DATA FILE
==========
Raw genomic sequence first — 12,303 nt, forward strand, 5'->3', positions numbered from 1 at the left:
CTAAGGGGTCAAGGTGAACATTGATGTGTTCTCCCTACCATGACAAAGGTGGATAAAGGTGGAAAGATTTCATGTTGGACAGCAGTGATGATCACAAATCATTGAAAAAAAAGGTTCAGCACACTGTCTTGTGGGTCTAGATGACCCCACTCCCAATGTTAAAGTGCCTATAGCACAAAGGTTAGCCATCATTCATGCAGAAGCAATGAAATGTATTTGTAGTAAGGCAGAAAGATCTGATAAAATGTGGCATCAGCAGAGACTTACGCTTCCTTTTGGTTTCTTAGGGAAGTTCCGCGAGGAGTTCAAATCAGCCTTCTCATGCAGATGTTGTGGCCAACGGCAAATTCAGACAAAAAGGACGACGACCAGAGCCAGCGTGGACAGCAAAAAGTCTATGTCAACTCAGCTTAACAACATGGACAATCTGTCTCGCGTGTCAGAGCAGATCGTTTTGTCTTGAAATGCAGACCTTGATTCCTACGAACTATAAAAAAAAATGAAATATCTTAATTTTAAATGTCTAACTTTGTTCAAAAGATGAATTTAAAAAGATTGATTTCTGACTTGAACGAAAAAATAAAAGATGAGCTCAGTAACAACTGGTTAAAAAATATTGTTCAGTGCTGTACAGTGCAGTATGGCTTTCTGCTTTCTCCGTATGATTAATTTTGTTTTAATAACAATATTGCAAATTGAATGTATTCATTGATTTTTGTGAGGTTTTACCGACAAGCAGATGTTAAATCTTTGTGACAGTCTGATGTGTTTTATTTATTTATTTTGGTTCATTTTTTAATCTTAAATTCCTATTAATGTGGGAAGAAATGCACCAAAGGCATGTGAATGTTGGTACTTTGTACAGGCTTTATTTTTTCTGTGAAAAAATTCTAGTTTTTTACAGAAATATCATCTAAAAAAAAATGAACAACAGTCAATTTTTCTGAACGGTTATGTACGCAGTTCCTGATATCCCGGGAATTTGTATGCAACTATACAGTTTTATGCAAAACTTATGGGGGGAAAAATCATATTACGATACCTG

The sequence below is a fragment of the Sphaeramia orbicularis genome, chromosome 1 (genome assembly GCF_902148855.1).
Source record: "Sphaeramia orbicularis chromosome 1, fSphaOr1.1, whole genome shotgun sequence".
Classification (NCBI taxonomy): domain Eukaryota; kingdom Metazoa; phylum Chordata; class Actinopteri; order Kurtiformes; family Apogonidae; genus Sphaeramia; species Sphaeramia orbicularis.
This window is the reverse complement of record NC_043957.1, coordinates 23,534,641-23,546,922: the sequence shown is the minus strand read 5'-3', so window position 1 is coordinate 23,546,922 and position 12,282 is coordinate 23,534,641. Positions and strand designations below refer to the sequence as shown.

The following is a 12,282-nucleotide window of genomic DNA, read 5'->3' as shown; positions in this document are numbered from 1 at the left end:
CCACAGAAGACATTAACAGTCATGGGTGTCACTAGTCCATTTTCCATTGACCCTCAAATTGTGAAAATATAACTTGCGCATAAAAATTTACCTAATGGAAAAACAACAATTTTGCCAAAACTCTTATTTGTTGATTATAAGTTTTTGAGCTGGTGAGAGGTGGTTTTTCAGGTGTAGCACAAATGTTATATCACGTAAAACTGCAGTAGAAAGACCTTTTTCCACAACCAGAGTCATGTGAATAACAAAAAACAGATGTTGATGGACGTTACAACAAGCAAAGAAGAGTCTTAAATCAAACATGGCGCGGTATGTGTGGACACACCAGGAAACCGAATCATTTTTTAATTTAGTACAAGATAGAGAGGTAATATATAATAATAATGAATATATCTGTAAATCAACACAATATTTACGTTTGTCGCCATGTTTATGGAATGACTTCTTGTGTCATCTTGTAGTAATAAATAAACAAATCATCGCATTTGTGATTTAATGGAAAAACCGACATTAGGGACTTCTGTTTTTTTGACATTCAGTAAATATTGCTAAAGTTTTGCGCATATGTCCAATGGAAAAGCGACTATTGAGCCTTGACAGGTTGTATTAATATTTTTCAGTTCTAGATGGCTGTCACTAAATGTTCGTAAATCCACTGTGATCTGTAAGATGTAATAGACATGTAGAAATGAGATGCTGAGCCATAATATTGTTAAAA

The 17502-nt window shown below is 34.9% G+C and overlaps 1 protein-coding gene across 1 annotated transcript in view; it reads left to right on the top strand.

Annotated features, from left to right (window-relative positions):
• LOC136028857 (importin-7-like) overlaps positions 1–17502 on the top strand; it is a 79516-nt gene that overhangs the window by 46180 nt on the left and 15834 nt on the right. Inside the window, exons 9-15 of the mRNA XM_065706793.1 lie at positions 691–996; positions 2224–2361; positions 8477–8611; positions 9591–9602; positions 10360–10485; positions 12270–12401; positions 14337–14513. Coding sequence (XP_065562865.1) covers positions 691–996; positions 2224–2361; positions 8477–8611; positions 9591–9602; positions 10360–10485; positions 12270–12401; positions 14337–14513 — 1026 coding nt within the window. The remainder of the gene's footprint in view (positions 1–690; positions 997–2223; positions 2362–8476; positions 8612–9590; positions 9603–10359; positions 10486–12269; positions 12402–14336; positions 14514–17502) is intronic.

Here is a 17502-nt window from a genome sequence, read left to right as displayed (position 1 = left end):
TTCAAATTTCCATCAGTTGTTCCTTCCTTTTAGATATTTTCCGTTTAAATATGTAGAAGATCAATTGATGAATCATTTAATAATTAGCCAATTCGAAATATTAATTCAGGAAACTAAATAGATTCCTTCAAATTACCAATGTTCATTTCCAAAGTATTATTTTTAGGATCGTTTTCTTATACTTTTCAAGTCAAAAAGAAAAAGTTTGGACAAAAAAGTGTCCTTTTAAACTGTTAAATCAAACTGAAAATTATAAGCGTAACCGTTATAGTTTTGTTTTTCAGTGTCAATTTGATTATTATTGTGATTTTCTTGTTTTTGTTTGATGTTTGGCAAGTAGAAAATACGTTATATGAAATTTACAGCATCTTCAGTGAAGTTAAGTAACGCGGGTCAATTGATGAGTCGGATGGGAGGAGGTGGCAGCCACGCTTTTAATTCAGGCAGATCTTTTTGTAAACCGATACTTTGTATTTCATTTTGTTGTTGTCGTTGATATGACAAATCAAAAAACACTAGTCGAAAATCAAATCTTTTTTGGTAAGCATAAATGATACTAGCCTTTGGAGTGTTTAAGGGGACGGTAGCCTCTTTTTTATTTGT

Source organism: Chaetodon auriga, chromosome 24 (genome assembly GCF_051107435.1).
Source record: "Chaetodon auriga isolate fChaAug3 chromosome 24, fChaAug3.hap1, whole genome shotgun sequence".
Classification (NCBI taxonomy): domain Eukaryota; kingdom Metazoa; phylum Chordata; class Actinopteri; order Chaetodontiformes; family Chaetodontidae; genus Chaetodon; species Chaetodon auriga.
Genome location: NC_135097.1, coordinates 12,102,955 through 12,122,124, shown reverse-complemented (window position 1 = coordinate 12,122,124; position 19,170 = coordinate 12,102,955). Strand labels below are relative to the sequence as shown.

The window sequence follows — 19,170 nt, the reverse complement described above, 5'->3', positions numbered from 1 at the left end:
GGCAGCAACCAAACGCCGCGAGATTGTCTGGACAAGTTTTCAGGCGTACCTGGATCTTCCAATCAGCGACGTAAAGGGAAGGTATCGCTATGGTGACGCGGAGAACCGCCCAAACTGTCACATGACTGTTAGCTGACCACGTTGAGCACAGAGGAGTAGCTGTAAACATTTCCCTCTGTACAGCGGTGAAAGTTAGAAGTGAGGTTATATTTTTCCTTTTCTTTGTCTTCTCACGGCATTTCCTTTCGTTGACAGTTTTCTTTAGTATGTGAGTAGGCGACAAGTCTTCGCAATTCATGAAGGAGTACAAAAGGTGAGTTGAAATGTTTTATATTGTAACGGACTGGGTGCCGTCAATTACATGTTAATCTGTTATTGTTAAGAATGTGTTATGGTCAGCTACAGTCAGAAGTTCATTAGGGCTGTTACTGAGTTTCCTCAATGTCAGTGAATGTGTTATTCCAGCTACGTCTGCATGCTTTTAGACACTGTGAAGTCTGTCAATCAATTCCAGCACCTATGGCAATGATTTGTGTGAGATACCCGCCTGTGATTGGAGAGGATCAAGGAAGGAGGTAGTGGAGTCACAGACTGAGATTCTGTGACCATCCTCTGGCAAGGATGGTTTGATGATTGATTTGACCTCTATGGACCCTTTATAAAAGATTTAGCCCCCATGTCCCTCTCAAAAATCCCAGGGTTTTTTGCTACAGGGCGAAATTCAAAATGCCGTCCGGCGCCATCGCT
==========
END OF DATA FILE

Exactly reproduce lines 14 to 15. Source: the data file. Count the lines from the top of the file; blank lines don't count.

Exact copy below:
Source organism: Chaetodon auriga, chromosome 24 (genome assembly GCF_051107435.1).
Source record: "Chaetodon auriga isolate fChaAug3 chromosome 24, fChaAug3.hap1, whole genome shotgun sequence".